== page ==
Sometimes, Interviewing Developers About FIFA is a Horrible Experience for Everyone

By Ian Dransfield on at

I've been doing these FIFA events for years now; six or seven of them, to be a bit more precise. Two or three (maybe four) a year, every year, like clockwork. It's not a bad setup: you go to Guildford, to EA's UK headquarters, sign in and fake a smile for your visitor's badge, and shuffle into a hallway to see a presentation that introduces you to what EA Sports wants you to focus on this year.

After that, you play. You play for hours, or minutes if you have somewhere else to be. I always tend to play for hours, because I like FIFA. It's a good game to play alongside someone, to shout in their face as you win, lose or attempt to cripple their star striker. As game previews go, it's pretty good. Sometimes you don't even get to see the game running. At least with FIFA you always get to play it.

And then you do an interview. And that's where it falls to pieces, because nobody can ever say anything.

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This time I was sat in a small room with Nick Channon, senior producer on FIFA 16. It was about 3pm. He'd been in there almost all day. It wasn't stuffy, but it wasn't very comfortable, and for a man with jetlag being asked the same questions over and again about a game that – by EA's own admission –only has iterative updates to the mechanics this year, it's probably even less comfortable.

Remember when I tried to create some teams in FIFA 15 for the UK General Election? Then I found you couldn't, so used PES instead? I asked Channon about bringing back the ability to make new teams. "We've not got anything specifically new that we're adding for this year, no," he told me.

Right, OK.

What about in the real world, where FIFA is in the grips of a scandal? At the time of speaking, Sepp Blatter hadn't announced his plans to step down, so things were a bit up in the air. I wondered aloud if it was something the team had a contingency plan in place for, should the organisation of FIFA go tits-up.

"It's something that we're monitoring, but beyond that I'm just here to talk about video games. That's all I can do, control the game, and it's all I'm going to do."

I throw in a comment that maybe next year it will just be 'Leo Messi's International Soccer'. The PR laughs, I chortle at my own satire-bomb, but there's no chuckle across the table. Right, OK, moving on.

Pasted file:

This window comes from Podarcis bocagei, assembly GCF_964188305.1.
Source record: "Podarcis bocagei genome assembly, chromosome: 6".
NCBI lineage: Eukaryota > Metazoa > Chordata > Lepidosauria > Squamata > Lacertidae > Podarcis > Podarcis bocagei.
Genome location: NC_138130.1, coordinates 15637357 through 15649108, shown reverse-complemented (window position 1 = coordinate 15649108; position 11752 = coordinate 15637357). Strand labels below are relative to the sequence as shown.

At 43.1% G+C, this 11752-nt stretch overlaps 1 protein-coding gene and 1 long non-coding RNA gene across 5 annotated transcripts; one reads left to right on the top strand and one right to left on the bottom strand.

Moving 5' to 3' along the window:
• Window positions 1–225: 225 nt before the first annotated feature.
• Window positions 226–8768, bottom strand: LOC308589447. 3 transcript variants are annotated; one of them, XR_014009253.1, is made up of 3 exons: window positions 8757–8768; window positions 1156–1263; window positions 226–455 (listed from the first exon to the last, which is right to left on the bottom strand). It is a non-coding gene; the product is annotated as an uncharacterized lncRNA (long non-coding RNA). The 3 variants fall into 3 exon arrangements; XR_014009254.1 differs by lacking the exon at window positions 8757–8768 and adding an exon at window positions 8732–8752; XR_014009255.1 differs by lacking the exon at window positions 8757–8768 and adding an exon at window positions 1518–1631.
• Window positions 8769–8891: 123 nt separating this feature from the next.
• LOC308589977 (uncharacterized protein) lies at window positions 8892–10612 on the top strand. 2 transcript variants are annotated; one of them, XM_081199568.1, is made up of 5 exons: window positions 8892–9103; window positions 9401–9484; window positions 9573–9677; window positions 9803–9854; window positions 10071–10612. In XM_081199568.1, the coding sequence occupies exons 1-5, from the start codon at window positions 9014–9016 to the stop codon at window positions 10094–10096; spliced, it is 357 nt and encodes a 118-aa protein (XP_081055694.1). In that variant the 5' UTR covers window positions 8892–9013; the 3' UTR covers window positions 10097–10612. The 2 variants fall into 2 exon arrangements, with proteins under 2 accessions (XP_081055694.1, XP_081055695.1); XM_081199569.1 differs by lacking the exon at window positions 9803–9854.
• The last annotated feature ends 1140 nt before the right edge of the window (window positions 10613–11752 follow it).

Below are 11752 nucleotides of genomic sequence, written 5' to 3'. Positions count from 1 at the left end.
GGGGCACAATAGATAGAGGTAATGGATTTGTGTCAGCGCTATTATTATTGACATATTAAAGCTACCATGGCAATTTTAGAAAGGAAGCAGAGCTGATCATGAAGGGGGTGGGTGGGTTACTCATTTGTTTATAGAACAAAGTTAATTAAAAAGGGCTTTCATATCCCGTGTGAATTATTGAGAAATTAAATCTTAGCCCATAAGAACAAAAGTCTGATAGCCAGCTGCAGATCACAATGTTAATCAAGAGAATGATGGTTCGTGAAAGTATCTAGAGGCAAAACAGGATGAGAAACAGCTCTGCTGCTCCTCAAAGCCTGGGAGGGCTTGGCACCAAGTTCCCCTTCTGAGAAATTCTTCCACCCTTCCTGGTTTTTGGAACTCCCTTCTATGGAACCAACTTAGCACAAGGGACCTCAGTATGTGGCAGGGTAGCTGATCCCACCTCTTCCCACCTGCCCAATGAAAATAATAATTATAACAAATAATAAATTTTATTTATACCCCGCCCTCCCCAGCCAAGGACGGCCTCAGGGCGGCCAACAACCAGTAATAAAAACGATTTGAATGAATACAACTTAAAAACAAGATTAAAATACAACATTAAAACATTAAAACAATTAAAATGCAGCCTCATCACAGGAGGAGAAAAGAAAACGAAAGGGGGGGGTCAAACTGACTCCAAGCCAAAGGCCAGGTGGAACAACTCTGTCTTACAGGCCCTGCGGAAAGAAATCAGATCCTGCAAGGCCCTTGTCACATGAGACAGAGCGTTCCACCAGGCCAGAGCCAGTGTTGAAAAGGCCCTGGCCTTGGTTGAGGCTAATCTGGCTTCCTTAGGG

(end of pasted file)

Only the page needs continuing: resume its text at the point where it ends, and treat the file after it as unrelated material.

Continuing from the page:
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Alright, so, the addition of women's teams to FIFA 16 (about bloody time) has been met with obvious, idiotic responses. Lord of EA Sports Peter Moore himself tweeted out in response.
"I think you get those kinds of reaction to everything," Channon tells me, as my shoulders slump, "The world we live in now you get highly positive and highly negative reactions to many things. Any feature we do we'll get polarising views. So for us I think it's something that we understand we're going to get in many different things that we do.

"Ultimately it's not something we necessarily needed to plan for – we believe in the feature, we believe we're doing what we think is right for our game, and that's all we're worried about. Like I said, making the most authentic game requires women be a part of it. It's important to us and that's all we focus on, really."

Even with the blessing of the chief of the company to call out the fools, I get nothing. I am bereft. This is giving me nothing. I begin to feel I am wasting my time, and probably his.
What about the changes in attributes from the men's game to the women's? How does it work? How is it balanced? How is it made to be fair? "Fundamentally there's different attributes that are more pervasive in the women's game, and we were really looking at what's more important, what we had to change and adapt between the two genders to make it feel more authentic."

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What are the expectations for women's football internally? I know for a fact EA has a shit-ton of telemetry on the game, analysing everything we players do, so there has to be some specific goals for the new mode. "We're doing this because we believe we're the most authentic football game in the world, and to be that women have to be a part of it. So that's why we're doing it."

What about this year's approach – no headline feature change to the mechanics of how FIFA plays, just tweaks and optimisations to the existing game? Does that mean we're done now with those marquee features, that there'll be no more 'tactical defending' or other annual gimmicks? "This year we felt that where we are with our tech and our game from last year, this was the best thing to do. That's all we'll focus on, how to make the best game. It doesn't mean there's not a big innovation still to be had at all, but we believe that with where our game was, innovating across the entire pitch was the right thing to do this year, to make the best product we can."

OK then.

So what about the competition? After almost a decade in the wilderness, PES came out last year swinging. It was excellent, and many people (myself included) thought it was the better of the two big football games. Surely that's had an impact on the EA Sports team?

"PES made a great game last year, what I can control is making the best FIFA we can this year. That's what we've been doing a while, that's what we'll continue to do."

I’m sorry, Nick Channon, I think. I’m sorry we’re both having to do this. We both know I won’t get anything of interest to tell readers about. As ever, the best way to learn about a new FIFA is to play it.